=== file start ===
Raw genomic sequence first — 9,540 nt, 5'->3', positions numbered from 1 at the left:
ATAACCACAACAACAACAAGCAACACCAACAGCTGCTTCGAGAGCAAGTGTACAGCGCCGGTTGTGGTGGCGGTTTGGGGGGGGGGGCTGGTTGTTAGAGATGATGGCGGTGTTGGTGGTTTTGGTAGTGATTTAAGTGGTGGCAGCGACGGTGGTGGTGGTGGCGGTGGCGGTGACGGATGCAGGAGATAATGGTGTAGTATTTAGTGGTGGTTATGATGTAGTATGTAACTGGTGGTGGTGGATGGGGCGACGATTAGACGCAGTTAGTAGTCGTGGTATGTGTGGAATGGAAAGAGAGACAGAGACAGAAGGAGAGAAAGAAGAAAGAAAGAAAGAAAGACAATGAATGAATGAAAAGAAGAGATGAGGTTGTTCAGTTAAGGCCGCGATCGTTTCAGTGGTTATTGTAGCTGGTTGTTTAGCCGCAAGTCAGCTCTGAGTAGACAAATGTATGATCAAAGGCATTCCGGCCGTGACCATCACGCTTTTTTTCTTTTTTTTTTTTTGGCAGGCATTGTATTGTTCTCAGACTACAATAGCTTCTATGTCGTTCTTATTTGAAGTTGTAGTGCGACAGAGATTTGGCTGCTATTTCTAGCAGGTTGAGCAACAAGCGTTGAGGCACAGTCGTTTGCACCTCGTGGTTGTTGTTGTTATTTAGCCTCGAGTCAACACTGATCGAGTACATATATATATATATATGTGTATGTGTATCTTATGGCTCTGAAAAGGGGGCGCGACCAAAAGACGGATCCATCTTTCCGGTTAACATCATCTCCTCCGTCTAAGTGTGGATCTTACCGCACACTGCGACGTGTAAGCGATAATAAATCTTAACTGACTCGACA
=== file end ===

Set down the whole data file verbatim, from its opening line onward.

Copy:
Raw genomic sequence first — 9,540 nt, 5'->3', positions numbered from 1 at the left:
ATAACCACAACAACAACAAGCAACACCAACAGCTGCTTCGAGAGCAAGTGTACAGCGCCGGTTGTGGTGGCGGTTTGGGGGGGGGGGCTGGTTGTTAGAGATGATGGCGGTGTTGGTGGTTTTGGTAGTGATTTAAGTGGTGGCAGCGACGGTGGTGGTGGTGGCGGTGGCGGTGACGGATGCAGGAGATAATGGTGTAGTATTTAGTGGTGGTTATGATGTAGTATGTAACTGGTGGTGGTGGATGGGGCGACGATTAGACGCAGTTAGTAGTCGTGGTATGTGTGGAATGGAAAGAGAGACAGAGACAGAAGGAGAGAAAGAAGAAAGAAAGAAAGAAAGACAATGAATGAATGAAAAGAAGAGATGAGGTTGTTCAGTTAAGGCCGCGATCGTTTCAGTGGTTATTGTAGCTGGTTGTTTAGCCGCAAGTCAGCTCTGAGTAGACAAATGTATGATCAAAGGCATTCCGGCCGTGACCATCACGCTTTTTTTCTTTTTTTTTTTTTGGCAGGCATTGTATTGTTCTCAGACTACAATAGCTTCTATGTCGTTCTTATTTGAAGTTGTAGTGCGACAGAGATTTGGCTGCTATTTCTAGCAGGTTGAGCAACAAGCGTTGAGGCACAGTCGTTTGCACCTCGTGGTTGTTGTTGTTATTTAGCCTCGAGTCAACACTGATCGAGTACATATATATATATATATGTGTATGTGTATCTTATGGCTCTGAAAAGGGGGCGCGACCAAAAGACGGATCCATCTTTCCGGTTAACATCATCTCCTCCGTCTAAGTGTGGATCTTACCGCACACTGCGACGTGTAAGCGATAATAAATCTTAACTGACTCGACA